This is the second in a series on turpentining in the U.S.
The early period of production of tar and pitch for ships in the colonies saw many family-based operations primarily in North Carolina, although it could be found in South Carolina, Georgia and other places where useful pines were abundant and seaports were accessible.
A closed market system between England and the colonies was disrupted by the American Revolution and birth of the United States. No doubt it depressed production for a time. Perhaps this factor and the pull of available land in Georgia after major cessions by the Creeks led to the influx of settlers into southeastern Georgia from eastern North Carolina. If so, they came as herdsmen and small-scale farmers rather than "tar heels" likely because swamp and river systems made transportation to the port of Savannah difficult.
The naval stores market in Carolina soon began to flourish. England still had to have pitch and tar, even more so as Napoleon Bonaparte stirred up Europe with his empire building. France, ally of the rebelling colonies during the Revolution, was also in the market for tar and pitch. More importantly, the new nation was building its own modest navy and rapidly expanding a worldwide commercial fleet.
High profits led to the development of large-scale naval stores' operations using slave labor. Woods activities were organized around isolated, semi-autonomous villages or "camps." These were the centers for the extraction of gum and in time for processing as well. Vegetable gardening was encouraged, but most of the necessities were brought in by the owner. The producer/supervisor and the woodsrider in charge of workers in the woods were white, but slaves bore the burden of the heavy labor.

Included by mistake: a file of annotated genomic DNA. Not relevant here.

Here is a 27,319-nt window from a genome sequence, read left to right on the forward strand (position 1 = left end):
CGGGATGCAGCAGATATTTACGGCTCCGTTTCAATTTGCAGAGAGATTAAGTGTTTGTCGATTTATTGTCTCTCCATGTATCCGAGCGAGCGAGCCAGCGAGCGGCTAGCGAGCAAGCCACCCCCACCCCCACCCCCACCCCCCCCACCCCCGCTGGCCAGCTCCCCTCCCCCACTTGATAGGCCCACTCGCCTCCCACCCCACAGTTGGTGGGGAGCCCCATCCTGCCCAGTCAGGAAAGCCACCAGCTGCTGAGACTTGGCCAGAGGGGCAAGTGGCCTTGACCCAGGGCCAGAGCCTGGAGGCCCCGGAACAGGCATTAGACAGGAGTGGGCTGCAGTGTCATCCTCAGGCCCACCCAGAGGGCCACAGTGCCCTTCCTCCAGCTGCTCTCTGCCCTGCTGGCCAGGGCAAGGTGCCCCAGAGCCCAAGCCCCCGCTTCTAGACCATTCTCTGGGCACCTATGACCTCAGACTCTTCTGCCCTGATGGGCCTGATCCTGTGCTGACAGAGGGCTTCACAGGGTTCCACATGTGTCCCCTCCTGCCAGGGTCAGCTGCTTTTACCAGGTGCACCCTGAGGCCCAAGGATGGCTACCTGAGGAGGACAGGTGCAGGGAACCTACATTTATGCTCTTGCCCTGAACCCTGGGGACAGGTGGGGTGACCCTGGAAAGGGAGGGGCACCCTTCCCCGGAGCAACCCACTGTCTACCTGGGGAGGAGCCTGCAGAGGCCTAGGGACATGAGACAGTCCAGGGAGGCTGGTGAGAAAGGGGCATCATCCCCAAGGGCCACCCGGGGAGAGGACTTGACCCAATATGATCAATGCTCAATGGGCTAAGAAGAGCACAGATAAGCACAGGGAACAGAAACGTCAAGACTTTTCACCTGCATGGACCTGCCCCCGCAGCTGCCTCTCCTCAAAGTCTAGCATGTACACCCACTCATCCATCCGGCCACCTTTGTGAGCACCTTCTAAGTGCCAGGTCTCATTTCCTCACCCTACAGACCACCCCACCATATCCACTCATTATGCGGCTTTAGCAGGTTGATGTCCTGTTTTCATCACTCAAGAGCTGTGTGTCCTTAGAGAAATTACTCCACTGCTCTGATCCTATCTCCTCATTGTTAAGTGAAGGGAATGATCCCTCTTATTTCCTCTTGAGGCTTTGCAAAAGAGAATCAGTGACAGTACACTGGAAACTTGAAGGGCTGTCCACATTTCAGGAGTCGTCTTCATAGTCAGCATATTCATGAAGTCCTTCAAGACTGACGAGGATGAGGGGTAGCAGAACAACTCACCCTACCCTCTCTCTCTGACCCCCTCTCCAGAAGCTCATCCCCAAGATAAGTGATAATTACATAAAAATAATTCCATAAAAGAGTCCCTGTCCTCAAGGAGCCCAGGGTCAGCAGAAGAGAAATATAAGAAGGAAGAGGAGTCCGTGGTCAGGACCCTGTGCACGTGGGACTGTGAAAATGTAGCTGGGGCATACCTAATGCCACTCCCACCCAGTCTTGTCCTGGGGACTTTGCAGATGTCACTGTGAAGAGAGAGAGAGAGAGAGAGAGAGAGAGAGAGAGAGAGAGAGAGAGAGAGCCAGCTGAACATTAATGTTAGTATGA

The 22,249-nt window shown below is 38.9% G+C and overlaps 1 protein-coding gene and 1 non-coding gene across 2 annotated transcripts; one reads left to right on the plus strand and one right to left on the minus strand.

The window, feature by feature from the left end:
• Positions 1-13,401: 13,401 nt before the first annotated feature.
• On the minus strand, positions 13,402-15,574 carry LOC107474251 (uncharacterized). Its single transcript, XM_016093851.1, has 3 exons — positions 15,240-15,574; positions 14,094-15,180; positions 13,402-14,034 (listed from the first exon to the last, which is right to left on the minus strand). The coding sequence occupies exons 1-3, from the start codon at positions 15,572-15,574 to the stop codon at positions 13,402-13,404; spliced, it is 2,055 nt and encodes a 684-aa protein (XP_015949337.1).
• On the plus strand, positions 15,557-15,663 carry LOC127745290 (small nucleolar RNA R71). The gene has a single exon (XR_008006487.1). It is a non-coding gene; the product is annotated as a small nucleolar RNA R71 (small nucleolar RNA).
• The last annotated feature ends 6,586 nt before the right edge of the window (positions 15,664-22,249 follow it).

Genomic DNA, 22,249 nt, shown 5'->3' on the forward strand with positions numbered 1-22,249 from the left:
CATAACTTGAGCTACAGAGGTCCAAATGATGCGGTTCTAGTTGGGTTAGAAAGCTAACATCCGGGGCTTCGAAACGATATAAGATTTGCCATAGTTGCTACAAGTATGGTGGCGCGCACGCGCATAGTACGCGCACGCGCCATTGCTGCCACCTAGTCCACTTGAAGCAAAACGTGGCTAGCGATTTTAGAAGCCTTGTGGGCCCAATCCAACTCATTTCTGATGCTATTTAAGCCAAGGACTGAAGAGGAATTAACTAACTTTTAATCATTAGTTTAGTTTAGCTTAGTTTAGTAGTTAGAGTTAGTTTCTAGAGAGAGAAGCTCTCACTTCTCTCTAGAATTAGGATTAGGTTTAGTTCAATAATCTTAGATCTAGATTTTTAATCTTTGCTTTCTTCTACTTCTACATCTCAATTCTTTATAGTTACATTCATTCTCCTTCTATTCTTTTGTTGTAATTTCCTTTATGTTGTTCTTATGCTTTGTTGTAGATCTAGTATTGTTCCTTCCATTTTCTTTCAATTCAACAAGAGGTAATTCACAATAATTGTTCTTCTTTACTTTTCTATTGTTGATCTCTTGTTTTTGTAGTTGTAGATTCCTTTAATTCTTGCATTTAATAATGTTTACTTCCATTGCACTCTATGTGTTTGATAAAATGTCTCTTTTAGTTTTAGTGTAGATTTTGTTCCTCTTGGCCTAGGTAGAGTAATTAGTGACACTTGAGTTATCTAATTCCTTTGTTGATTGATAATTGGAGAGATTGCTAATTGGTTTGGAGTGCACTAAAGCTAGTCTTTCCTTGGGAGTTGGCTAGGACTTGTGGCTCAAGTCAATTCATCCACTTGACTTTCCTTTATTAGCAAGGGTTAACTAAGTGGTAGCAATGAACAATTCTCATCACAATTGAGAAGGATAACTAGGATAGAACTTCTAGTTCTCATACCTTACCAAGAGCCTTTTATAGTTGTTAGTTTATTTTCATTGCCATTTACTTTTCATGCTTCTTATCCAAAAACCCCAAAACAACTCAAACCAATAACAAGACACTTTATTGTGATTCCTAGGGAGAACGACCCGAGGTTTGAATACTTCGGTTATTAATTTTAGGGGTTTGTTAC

Then a second revolution, the Industrial Revolution, made its way to the United States. With it came hundreds of new uses for processed pine products. The key was the adaptation of an old technology well known to the Scots, the Irish and their British kin-distillation. Invented in 1834, the copper still, looking very much like a larger version of a whiskey still, quickly replaced the cast iron retort then in limited use. A newly valued product was spirits of turpentine, extracted from raw gum by distillation.
Spirits of turpentine had many practical uses, including replacement of whale oil as fuel for lamps and reducing dependence upon candles. An important industrial application was to "dress" the leather belts that linked moving machinery from steam boiler to productive units like spinning and weaving machines. Constant passage over spindles made the leather slick, but a coating of turpentine restored its grip. Other uses include paint, paint thinner, paint remover, cleaner, disinfectant, perfume and cosmetics, to name a few of many. Regular folks used -- and still use -- it as a disinfectant for fresh injuries and insist that it promotes healing. They also use it medically to treat sore throats and coughs (a few drops on a spoon full of sugar). There is evidence to support their practices.
Turpentine production required innovation in barrel production. Because it quickly penetrates wood, leading to loss of product and risk of fire or explosion, it had to be placed into barrels completely coated inside with a special glue impervious to its power as a solvent. This and other challenges had to be met because spirits of turpentine had become the dominant, most profitable product. That itself was a revolution.